But hurts meted out to us by the church or those who lead it, cannot drown out the scriptures. And Jesus says clearly that those who do the will if God are his family. However, in this Jesus is not abolishing his earthly family. He is however, establishing his church family along lines that would have been shocking at the time. The assembled “family” was not drawn along kinship or household lines, it was open to Jew and Gentile, any race and gender, and even cut across hierarchical lines. This is a new family whose primary allegiance was to God and whose citizenship was in heaven.
This includes us.
All who do God’s will are in Jesus’ family. That includes you. And what is God’s will? Go to Matthew 22:36-40 and Micah 6:8 which Jesus paraphrases in Mathew 23:23. Look at them. Meditate on them. Pray about them. They are not how you get into Jesus’ family – you’re already in it. These are the bedrock of our discipleship. These are the foundations of our familial obligations.
Look afresh at your church. They are you’re family. And look to your discipleship. Maybe it needs a kick start. Maybe it’s something to share with your Christian family. But above all, know that you are already in Jesus’ family. When he said “whoever does God’s will is my brother and sister and mother” he was talking about you.
This blog is a stand alone piece but it is also part of a weekly online bible study. If you have missed any or would like to reference back to the beginning, the links are below:
- Week 1: “Who do you say I am”. Introduction to the gospel
- Week 2: The Beginning. Mark 1:1-20
- Week 3: The Who, the what and the why. Mark 1:21-45
- Week 4: Jesus didn’t come for the super-religious. He came for you. Mark 2:1-17
- Week 5: There is nothing you can do to start – or stop – God’s plan. Mark 2:18-28
- Week 6: Jesus wasn’t the man they wanted him to be. Mark 3:1-12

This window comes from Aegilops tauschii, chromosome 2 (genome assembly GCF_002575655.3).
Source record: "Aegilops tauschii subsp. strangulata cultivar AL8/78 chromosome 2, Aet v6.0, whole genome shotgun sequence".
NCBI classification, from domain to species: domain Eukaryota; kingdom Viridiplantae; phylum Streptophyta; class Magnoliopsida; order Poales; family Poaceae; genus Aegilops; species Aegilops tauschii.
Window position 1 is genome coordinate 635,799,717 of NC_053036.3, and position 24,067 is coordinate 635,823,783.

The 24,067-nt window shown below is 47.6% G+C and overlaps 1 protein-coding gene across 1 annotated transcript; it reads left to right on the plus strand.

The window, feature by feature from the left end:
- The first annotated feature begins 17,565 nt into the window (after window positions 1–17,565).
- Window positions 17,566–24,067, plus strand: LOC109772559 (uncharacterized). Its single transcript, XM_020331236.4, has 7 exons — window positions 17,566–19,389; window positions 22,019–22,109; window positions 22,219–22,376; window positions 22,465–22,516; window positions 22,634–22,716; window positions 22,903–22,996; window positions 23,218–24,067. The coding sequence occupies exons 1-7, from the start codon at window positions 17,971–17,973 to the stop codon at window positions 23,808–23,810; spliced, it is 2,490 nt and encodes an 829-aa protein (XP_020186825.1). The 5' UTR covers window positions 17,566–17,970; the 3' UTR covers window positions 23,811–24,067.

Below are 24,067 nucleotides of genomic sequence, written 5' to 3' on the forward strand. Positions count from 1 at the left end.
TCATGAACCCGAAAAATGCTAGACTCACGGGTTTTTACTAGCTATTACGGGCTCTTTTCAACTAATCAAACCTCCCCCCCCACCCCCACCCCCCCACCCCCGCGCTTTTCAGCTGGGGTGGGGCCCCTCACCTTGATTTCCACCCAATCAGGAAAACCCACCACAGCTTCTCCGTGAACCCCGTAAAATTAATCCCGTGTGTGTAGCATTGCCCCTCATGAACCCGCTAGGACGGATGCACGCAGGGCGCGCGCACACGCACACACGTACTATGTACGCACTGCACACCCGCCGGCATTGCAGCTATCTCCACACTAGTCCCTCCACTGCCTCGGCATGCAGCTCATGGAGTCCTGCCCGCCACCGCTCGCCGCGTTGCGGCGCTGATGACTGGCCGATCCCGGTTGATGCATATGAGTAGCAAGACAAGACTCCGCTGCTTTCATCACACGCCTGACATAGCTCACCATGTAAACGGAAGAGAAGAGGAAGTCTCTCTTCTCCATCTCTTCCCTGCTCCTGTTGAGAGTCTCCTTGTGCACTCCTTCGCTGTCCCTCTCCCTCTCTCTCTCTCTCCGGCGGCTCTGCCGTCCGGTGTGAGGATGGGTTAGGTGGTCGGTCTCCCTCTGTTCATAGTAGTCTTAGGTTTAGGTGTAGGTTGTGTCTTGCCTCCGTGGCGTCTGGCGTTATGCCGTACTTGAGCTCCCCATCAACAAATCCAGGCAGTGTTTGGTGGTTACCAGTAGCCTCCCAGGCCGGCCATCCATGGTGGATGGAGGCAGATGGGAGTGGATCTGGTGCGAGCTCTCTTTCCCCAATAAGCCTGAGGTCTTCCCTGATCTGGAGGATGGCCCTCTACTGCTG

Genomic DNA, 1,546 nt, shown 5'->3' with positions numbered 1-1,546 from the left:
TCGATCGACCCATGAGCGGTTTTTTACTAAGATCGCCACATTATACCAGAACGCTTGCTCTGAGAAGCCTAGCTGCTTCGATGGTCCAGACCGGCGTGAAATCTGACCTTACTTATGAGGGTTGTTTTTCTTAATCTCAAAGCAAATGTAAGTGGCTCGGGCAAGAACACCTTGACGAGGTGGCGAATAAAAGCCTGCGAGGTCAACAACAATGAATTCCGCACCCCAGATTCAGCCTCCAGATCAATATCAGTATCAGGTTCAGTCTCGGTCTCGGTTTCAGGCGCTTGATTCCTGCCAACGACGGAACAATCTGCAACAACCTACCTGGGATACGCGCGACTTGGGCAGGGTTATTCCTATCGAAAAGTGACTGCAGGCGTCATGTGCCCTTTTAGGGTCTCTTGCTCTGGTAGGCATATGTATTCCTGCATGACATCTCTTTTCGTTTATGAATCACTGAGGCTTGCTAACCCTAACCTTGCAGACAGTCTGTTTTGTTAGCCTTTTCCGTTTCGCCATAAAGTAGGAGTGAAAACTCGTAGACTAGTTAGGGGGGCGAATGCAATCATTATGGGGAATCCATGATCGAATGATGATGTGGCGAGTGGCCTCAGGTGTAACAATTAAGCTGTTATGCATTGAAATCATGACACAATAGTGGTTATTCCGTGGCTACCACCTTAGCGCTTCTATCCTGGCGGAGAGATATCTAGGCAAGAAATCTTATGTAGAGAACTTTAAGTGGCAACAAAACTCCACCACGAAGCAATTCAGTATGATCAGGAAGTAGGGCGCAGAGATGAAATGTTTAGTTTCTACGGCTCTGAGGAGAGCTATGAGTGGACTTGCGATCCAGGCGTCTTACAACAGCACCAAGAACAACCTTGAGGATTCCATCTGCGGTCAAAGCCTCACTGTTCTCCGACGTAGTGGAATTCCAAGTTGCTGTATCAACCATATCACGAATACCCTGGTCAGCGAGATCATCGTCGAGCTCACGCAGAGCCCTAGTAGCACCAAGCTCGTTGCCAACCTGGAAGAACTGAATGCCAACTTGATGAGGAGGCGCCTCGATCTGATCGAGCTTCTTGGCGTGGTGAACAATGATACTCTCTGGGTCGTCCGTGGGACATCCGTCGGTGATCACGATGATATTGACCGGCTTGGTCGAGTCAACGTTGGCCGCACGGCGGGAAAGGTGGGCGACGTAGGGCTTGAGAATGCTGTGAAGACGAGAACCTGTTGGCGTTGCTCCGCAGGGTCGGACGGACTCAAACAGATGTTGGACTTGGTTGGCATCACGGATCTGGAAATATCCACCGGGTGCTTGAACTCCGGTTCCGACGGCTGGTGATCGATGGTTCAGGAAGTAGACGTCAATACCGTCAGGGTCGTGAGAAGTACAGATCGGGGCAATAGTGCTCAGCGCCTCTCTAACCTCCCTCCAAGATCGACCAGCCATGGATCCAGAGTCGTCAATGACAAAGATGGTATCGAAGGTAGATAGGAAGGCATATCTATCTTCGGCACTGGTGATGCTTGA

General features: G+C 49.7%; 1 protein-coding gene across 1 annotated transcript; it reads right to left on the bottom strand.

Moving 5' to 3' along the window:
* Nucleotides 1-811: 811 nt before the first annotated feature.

It’s been interesting thinking about the concept of a ‘family’ and what it actually means to be a family. Especially in this world today, defining what a family is, is difficult. I looked up adoption to gain perspective as my understanding is that when we believe in Jesus we receive the ‘spirit of adoption’ and God becomes our father (abba). What I found was that being adopted means you are legally given parents who legally become your ‘forever parents’. You legally become a family. When I think of family I tend to think of the natural process of being born to parents who have parents and being connected, ‘by blood’ but in looking at adoption family it’s more than just having the same biological parents. Adoption shows us you can be a family without having the same biological parents. To me family seems to have a relationship element, a legal element and an eternal element (when you are adopted or born into a family that family is your family forever). The amazing thing is that we choose to be in Gods family and God chooses not just to accept us but He legally ‘adopts’ us into His family. As our father we are under His authority and He loves us as His children. The challenge I have is seeing and relating to Jesus as a brother, as family. I tend to come to Him as the boss, God, the king and judge not as father or brother. In some churches, the way people speak about Jesus is like he’s a pal, a buddy and I do too. But I often wonder whether I am being irreverant when I speak of Jesus that way. But when I consider how I speak to my brother it’s not formal and distant, it’s casual, relaxed and open. There’s a freedom in that. I find if I think of God as my king (which he is) or as my judge (which he is) it seems to keep me at more of a distance from God. I think intimacy with God comes when we begin to see Jesus as our brother and see ourselves as part of his family. But I wonder how to stay reverant and in awe of God who is all powerful, all knowing etc and yet still have an intimate relationship with Jesus as a brother. To me there’s also this idea of a brother and sister being equal but I’m not equal to Jesus so I find it hard to think of Him that way. I think when we know Jesus as a brother we will be better able to be sisters and brothers to our church family